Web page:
Module dates/times: Wednesday, July 25, 1:30-5 p.m.; Thursday, July 26, 8:30 a.m.-5 p.m., and Friday, July 27, 8:30 a.m.-5 p.m.
This module focuses on the quantitative genetic analysis of common polygenic disease. It contrasts and synthesizes the traditional viewpoints of quantitative geneticists and epidemiologists. The module demonstrates the caution needed in interpreting “precision medicine” risk predictors for common complex diseases.
Topics will include: risk models on diﬀerent scales including the observed (or disease) scale and the liability threshold scale; estimation of heritability from familial risk ratios; estimation of the contribution of individual and multiple risk loci to disease; estimation of variance attributable to genome-wide SNPs individually and together; approaches for the analysis of rare genetic variants; polygenic modelling; risk proﬁle scoring; power; GxE; pleiotropy and Mendelian Randomisation.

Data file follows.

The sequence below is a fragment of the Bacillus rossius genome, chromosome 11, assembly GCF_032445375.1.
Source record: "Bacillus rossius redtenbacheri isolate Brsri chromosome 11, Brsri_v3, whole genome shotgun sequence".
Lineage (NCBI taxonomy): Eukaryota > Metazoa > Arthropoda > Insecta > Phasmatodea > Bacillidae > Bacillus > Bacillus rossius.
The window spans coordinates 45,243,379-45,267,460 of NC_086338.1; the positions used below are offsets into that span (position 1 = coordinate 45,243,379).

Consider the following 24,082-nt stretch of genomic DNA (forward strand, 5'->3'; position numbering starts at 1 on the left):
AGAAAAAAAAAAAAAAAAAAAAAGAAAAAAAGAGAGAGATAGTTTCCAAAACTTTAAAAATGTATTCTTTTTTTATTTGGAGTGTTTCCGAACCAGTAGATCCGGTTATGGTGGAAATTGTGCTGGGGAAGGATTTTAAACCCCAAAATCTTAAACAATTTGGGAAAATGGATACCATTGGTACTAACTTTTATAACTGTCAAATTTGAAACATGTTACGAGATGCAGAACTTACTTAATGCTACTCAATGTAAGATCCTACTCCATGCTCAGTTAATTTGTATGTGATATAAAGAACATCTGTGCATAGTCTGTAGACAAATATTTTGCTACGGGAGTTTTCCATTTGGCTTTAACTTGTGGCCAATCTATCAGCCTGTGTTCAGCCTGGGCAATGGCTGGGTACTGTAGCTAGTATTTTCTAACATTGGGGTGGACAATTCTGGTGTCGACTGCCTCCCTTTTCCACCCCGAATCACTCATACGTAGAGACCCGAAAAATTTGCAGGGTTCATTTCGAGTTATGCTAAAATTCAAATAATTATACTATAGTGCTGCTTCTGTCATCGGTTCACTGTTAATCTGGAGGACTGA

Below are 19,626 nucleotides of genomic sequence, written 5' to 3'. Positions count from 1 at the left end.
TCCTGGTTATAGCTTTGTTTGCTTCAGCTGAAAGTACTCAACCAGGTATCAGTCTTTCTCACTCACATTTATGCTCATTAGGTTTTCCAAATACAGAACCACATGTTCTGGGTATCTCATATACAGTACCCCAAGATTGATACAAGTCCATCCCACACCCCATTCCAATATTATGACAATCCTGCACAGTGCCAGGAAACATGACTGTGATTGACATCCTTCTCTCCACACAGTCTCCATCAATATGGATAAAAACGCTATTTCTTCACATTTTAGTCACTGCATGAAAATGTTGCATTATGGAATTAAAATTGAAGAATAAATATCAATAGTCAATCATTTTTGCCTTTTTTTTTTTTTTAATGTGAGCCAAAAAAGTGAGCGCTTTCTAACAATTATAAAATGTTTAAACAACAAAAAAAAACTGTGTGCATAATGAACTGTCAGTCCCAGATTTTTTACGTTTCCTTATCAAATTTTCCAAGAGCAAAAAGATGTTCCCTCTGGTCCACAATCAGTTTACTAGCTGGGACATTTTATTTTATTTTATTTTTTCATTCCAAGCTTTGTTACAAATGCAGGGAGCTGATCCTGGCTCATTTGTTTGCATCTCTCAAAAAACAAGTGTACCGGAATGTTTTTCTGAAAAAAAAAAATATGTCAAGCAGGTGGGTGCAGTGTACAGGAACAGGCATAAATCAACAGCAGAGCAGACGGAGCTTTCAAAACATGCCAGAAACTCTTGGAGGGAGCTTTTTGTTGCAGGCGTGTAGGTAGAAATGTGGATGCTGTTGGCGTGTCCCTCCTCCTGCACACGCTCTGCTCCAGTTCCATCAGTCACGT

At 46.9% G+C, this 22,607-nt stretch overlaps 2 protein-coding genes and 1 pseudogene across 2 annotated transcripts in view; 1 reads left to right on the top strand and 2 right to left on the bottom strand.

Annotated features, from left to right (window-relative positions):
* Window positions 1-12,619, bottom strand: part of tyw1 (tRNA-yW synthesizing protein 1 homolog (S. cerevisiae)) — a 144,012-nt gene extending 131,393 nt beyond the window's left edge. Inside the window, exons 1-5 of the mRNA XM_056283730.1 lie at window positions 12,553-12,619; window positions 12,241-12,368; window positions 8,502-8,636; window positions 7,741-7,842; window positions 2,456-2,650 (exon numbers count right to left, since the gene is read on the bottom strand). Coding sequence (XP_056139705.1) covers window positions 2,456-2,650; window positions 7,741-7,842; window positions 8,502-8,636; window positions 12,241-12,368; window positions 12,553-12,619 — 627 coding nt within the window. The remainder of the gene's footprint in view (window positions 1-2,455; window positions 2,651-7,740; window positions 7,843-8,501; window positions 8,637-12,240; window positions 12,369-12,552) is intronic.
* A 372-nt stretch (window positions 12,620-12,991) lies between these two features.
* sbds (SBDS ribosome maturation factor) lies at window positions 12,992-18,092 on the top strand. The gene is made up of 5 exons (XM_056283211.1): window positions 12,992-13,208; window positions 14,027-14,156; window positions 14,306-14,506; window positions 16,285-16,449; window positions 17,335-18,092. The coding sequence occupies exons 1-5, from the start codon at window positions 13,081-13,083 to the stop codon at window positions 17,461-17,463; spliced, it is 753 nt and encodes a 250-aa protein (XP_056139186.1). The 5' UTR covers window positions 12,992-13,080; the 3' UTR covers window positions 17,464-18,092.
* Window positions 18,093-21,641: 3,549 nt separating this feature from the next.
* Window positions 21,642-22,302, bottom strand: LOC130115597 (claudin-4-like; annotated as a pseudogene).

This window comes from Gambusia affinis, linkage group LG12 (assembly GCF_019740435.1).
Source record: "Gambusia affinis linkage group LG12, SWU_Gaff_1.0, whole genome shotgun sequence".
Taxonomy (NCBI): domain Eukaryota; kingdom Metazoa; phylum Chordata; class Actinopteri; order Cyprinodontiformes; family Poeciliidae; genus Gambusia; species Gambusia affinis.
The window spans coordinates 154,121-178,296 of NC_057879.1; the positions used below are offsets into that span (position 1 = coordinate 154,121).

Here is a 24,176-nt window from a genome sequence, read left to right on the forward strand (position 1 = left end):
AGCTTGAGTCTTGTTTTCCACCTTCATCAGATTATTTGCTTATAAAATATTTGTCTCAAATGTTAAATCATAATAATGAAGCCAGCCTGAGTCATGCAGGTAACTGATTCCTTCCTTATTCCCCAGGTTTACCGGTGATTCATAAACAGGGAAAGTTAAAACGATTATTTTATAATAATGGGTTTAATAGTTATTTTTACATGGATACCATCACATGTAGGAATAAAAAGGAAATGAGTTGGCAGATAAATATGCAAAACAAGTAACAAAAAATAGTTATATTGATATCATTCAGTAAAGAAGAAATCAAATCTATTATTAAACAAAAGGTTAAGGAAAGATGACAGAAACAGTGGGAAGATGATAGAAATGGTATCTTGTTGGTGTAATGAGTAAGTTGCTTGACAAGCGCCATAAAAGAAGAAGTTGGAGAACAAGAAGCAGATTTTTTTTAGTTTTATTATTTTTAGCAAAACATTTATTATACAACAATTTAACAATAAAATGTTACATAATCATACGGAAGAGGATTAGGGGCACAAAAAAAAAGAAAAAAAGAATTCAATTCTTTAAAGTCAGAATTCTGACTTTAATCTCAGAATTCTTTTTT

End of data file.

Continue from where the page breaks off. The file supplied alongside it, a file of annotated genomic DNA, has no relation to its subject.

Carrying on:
Participants should have basic knowledge of R programming, matrix algebra, statistical methods and analysis of GWAS data.
John Witte is Professor of Epidemiology and Biostatistics at the University of California at San Francisco. His research program encompasses a synthesis of methodological and applied genetic epidemiology, with the overall aim of deciphering the mechanisms underlying complex diseases and traits. His methods work is focused on the design and statistical analysis of next-generation sequencing and genetic association studies, and is applied to studies of prostate cancer, birth defects and pharmacogenomics. He recently published “Non-additive and epistatic eﬀects of HLA polymorphisms contributing to risk of adult glioma.” J Neuro-Oncology 135:237-244, 2017.
Naomi Wray is Professor in the Institute for Molecular Bioscience & Queensland Brain Institute at the University of Queensland. Her research focuses on development of quantitative genetics and genomics methodology with application to psychiatric and neurological disorders. She recently published “Inference in psychiatry via 2-sample Mendelian randomization - From association to causal pathway?” JAMA Psychiatry 74:1191-1192.
Access 2017 Course Materials (2018 materials will be uploaded to this page prior to the start of the module)